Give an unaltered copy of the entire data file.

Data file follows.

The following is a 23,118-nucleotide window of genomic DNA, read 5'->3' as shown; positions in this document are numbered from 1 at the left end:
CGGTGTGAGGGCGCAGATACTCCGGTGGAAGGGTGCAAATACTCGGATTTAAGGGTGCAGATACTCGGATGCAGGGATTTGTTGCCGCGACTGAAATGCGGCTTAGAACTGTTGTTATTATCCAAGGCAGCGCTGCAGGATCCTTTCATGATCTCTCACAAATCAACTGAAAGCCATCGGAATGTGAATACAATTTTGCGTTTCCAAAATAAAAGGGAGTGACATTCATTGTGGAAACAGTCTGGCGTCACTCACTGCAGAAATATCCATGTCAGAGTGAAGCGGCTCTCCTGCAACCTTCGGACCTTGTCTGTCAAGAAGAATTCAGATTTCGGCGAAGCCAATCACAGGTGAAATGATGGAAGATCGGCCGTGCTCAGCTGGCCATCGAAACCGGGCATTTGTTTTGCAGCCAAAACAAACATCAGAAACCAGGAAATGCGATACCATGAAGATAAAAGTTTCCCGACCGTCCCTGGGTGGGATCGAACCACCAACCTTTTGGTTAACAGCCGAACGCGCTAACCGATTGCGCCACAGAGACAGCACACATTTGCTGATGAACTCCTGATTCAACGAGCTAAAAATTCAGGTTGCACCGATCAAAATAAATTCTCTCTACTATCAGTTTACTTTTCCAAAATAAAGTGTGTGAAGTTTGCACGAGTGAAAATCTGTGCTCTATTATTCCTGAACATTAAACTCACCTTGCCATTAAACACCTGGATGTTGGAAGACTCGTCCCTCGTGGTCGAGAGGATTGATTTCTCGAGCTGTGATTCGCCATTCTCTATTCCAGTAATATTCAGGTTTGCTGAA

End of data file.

The following is a 23,118-nucleotide window of genomic DNA, read 5'->3' as shown; positions in this document are numbered from 1 at the left end:
CGGTGTGAGGGCGCAGATACTCCGGTGGAAGGGTGCAAATACTCGGATTTAAGGGTGCAGATACTCGGATGCAGGGATTTGTTGCCGCGACTGAAATGCGGCTTAGAACTGTTGTTATTATCCAAGGCAGCGCTGCAGGATCCTTTCATGATCTCTCACAAATCAACTGAAAGCCATCGGAATGTGAATACAATTTTGCGTTTCCAAAATAAAAGGGAGTGACATTCATTGTGGAAACAGTCTGGCGTCACTCACTGCAGAAATATCCATGTCAGAGTGAAGCGGCTCTCCTGCAACCTTCGGACCTTGTCTGTCAAGAAGAATTCAGATTTCGGCGAAGCCAATCACAGGTGAAATGATGGAAGATCGGCCGTGCTCAGCTGGCCATCGAAACCGGGCATTTGTTTTGCAGCCAAAACAAACATCAGAAACCAGGAAATGCGATACCATGAAGATAAAAGTTTCCCGACCGTCCCTGGGTGGGATCGAACCACCAACCTTTTGGTTAACAGCCGAACGCGCTAACCGATTGCGCCACAGAGACAGCACACATTTGCTGATGAACTCCTGATTCAACGAGCTAAAAATTCAGGTTGCACCGATCAAAATAAATTCTCTCTACTATCAGTTTACTTTTCCAAAATAAAGTGTGTGAAGTTTGCACGAGTGAAAATCTGTGCTCTATTATTCCTGAACATTAAACTCACCTTGCCATTAAACACCTGGATGTTGGAAGACTCGTCCCTCGTGGTCGAGAGGATTGATTTCTCGAGCTGTGATTCGCCATTCTCTATTCCAGTAATATTCAGGTTTGCTGAA